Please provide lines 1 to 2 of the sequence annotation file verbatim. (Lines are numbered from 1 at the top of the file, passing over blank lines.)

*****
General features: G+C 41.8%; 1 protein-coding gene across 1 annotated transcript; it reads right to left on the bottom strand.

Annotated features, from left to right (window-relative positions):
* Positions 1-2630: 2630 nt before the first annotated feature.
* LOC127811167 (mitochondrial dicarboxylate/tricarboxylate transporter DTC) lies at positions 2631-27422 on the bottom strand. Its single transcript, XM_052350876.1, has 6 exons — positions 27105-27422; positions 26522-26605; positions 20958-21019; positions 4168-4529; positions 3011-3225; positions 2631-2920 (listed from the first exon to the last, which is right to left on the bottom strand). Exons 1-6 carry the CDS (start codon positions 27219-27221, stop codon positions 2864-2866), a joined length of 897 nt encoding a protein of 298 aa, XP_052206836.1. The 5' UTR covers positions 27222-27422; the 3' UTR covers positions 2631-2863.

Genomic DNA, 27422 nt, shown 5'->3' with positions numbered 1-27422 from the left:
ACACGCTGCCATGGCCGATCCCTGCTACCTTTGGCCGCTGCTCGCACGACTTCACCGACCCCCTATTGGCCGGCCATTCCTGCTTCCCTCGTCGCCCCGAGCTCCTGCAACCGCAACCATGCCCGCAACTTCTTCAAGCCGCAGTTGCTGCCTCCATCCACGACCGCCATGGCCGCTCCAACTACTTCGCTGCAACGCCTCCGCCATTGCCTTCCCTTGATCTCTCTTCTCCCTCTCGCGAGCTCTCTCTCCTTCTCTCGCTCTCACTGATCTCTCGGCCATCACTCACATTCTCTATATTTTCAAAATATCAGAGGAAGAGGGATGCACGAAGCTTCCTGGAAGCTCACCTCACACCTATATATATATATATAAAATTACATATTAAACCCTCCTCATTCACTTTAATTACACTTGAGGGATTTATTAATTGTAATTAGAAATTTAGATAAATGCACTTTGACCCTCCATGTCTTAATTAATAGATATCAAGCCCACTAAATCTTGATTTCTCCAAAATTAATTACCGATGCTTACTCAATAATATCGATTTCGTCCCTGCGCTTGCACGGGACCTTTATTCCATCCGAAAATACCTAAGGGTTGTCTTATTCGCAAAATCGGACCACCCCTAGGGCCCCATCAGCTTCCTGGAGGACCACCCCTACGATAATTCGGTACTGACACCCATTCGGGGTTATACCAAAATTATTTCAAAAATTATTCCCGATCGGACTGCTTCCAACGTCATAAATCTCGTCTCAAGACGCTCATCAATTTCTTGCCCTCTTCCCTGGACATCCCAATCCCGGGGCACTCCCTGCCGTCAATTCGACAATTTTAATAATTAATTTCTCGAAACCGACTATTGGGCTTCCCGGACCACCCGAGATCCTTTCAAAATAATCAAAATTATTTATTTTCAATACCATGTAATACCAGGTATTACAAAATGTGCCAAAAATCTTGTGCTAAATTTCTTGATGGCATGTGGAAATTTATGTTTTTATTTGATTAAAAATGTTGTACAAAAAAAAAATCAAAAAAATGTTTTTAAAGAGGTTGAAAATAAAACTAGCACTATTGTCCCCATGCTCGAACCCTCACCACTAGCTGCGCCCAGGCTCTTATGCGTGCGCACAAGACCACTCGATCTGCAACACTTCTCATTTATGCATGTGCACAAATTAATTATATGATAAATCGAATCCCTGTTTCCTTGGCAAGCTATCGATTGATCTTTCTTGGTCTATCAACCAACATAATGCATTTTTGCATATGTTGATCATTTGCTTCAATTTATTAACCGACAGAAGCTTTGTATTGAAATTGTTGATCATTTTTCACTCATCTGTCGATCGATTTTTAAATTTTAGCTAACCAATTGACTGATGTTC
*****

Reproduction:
General features: G+C 41.8%; 1 protein-coding gene across 1 annotated transcript; it reads right to left on the bottom strand.

Annotated features, from left to right (window-relative positions):